News Headlines – January 9, 2018

Last Updated on January 8th, 2018

Written by Paul Bomleny

The Latest

Here’s the latest news: It’s official, 2017 was Illinois’ sixth warmest year. One person is dead and another is in jail after a stabbing in southern Illinois. Governor Rauner says he learned some things while staying at the Quincy veterans home.

>>Report: 2017 Was Illinois’ Sixth Warmest Year

(Chicago, IL) — Scientists say 2017 was one for the record books in Illinois. The Prairie State Research Institute last week said that 2017 was Illinois’ sixth warmest year ever. Researchers say temperatures were ten degrees above normal. The hottest days of the year came in September, and the late winter of 2017 was unseasonably warm as well.

>>One Dead, One In Custody In Southern Illinois Stabbing

(Chester, IL) — One person is dead and another is in custody after a stabbing in southern Illinois. The Randolph County Sheriff’s office says 36-year-old Adam Sesto went to the Red Bud Regional Hospital on Saturday night, but later died. Deputies say they have someone in custody, but they are not releasing that person’s name. Investigators are also silent about a possible motive or any information about whether Sesto knew the person who stabbed him.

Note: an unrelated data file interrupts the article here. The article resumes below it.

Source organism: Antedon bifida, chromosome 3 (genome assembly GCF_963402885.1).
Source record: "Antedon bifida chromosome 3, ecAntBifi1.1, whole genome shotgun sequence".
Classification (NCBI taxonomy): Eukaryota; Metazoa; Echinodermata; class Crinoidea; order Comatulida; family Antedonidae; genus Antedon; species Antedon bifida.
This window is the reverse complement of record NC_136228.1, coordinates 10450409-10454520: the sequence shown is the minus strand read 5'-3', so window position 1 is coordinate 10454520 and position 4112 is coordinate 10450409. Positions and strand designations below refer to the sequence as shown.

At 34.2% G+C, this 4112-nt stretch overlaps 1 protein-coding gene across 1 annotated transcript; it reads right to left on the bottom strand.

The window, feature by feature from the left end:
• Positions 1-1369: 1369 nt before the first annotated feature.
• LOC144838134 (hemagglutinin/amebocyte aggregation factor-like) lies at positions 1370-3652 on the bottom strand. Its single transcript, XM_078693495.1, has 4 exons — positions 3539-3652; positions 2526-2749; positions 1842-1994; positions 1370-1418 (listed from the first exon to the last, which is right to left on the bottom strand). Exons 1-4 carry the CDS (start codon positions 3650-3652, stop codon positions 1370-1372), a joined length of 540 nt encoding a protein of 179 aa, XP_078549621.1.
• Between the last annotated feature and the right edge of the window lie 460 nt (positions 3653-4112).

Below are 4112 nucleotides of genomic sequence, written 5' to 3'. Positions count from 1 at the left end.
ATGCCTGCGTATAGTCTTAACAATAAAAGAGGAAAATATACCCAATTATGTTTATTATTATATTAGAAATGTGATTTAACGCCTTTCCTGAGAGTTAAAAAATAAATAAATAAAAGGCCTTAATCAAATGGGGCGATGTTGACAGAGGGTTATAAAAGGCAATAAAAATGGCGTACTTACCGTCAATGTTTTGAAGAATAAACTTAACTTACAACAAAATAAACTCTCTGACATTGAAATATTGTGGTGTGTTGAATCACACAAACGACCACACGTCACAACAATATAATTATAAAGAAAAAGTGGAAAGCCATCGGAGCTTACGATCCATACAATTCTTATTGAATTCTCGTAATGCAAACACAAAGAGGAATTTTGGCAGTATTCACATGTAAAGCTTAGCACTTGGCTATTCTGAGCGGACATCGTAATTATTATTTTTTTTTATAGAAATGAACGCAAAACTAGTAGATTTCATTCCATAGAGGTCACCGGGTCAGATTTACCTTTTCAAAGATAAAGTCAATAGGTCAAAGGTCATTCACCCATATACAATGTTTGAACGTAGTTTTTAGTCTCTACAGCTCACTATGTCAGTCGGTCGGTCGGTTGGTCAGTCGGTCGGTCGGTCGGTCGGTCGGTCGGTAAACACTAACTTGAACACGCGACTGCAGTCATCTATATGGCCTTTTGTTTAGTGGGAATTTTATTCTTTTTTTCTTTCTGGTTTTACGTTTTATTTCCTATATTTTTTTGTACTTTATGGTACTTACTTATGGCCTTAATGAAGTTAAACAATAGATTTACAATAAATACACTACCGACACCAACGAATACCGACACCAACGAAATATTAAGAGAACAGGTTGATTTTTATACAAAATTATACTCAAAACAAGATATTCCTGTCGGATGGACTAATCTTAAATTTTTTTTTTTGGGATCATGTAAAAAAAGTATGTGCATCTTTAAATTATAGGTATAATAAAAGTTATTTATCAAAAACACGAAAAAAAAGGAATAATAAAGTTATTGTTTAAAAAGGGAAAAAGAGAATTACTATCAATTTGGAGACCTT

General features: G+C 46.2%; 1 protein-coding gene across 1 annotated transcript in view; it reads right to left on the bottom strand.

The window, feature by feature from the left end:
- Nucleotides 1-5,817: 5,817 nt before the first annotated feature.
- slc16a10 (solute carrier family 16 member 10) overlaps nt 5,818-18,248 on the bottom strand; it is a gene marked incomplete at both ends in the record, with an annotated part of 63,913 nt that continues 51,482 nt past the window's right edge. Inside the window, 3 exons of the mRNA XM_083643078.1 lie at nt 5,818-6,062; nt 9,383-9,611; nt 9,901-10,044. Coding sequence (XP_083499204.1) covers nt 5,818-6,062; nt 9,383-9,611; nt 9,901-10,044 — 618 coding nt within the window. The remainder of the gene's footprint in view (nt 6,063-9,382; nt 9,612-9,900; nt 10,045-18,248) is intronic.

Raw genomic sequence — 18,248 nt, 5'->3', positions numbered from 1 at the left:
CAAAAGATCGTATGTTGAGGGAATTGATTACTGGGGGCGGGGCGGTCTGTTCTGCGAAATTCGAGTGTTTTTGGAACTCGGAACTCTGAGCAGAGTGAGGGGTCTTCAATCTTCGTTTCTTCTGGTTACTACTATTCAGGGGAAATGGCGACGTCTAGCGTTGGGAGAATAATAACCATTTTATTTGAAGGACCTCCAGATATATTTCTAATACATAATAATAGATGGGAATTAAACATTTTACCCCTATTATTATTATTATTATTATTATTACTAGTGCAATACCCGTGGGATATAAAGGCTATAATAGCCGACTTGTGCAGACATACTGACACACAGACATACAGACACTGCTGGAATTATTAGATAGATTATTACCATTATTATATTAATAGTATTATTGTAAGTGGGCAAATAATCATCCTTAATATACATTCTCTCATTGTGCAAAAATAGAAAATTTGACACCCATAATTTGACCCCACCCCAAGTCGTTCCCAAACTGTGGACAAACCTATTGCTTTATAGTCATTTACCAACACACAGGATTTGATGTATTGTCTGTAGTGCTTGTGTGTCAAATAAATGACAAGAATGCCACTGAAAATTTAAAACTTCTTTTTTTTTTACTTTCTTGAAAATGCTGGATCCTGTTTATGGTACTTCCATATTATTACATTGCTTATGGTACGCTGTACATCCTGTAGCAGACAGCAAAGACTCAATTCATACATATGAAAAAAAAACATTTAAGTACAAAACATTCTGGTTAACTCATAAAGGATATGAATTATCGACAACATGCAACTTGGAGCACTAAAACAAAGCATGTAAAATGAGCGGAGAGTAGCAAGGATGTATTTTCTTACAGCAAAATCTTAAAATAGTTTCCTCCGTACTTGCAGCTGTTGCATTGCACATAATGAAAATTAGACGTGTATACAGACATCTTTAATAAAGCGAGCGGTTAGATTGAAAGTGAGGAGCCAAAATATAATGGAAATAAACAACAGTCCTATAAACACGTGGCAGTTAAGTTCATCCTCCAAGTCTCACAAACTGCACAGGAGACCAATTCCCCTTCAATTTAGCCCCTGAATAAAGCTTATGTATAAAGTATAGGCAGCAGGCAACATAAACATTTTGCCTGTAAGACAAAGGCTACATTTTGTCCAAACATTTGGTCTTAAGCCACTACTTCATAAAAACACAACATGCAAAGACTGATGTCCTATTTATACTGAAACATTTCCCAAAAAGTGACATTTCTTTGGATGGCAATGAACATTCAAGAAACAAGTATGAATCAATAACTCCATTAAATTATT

>>Governor Says Quincy Vets Home Stay Taught Him Lessons

(Springfield, IL) — Illinois Governor Bruce Rauner says he has a better understanding for what Illinois’ veterans are dealing with. The governor on Friday said that he learned a few things while staying at the state’s veterans home in Quincy. The governor spent a few nights in the home which is still dealing with a Legionnaires outbreak, he says he spoke with doctors, nurses, and even the cleaning crews at the home.

>>University Of Illinois To Propose Another Tuition Freeze

(Urbana, IL) — The University of Illinois is, once again, looking to freeze tuition for Illinois students. U of I President Tim Killeen says he’ll ask university trustees later this month to hold the line on in-state tuition for the fourth straight year. But just because tuition is staying flat, doesn’t mean the cost to attend is staying still. Killeen says fees at all three U of I campuses will increase next year.